UNICEF country representative in Zimbabwe Dr Peter Salaam hailed members of the Apostolic faith- based ministries who traditionally shun the immunization program for responding positively.

“Well, l was particularly impressed by the level of attendance and acceptance of the program from the faith-based communities across the country. That’s a real breakthrough,” Salaam told journalist at a press briefing on immunisation held at the Ministry of Health offices in Harare recently.

Members of the Apostolic faith believe in divine healing for all forms of sickness and disease. This message is repeatedly preached to the church’s members, encouraging them to obey the message religiously throughout their lives. They are to rely on the holy water (muteuro) and prayers from the church elders to cure illnesses and diseases. It’s a tradition that has been handed down from generation to generation within the church.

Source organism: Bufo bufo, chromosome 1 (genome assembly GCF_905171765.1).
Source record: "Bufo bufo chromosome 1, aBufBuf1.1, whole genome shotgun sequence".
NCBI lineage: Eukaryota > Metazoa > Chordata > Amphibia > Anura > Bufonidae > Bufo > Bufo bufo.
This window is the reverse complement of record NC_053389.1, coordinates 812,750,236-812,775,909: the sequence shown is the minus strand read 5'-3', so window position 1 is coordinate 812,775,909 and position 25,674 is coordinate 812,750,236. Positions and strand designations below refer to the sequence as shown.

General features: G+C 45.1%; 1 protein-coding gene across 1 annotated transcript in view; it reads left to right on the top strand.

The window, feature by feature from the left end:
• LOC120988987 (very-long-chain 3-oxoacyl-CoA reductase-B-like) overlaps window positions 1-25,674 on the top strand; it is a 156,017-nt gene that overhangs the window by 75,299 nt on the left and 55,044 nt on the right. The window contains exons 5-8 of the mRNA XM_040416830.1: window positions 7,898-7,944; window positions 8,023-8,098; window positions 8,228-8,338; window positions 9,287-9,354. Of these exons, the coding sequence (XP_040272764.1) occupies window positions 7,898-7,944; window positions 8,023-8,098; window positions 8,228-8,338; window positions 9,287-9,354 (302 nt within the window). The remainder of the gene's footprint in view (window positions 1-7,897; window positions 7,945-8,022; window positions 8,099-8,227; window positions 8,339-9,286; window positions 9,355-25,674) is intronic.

The radical sects believe conventional medicine is evil. Members who seek modern medical care risk punishment from church leaders including suspension or excommunication.

Members are prohibited from seeking treatment in hospitals or taking conventional medicine when they fall ill.

Deputy Minister in the Ministry of Health and Child Care Dr Douglas Mombeshora concurred with Salaam adding that they have registered a decline in the death of the children among the sects. “We don’t have the exact figures but there was improved response compared to last time. So it means they are also going to the routine immunisations. If they respond well on national call like this we hope that they will also respond well during the routine immunisation. There are no more outbreaks within their sects which means they are covered with the immunization program.”

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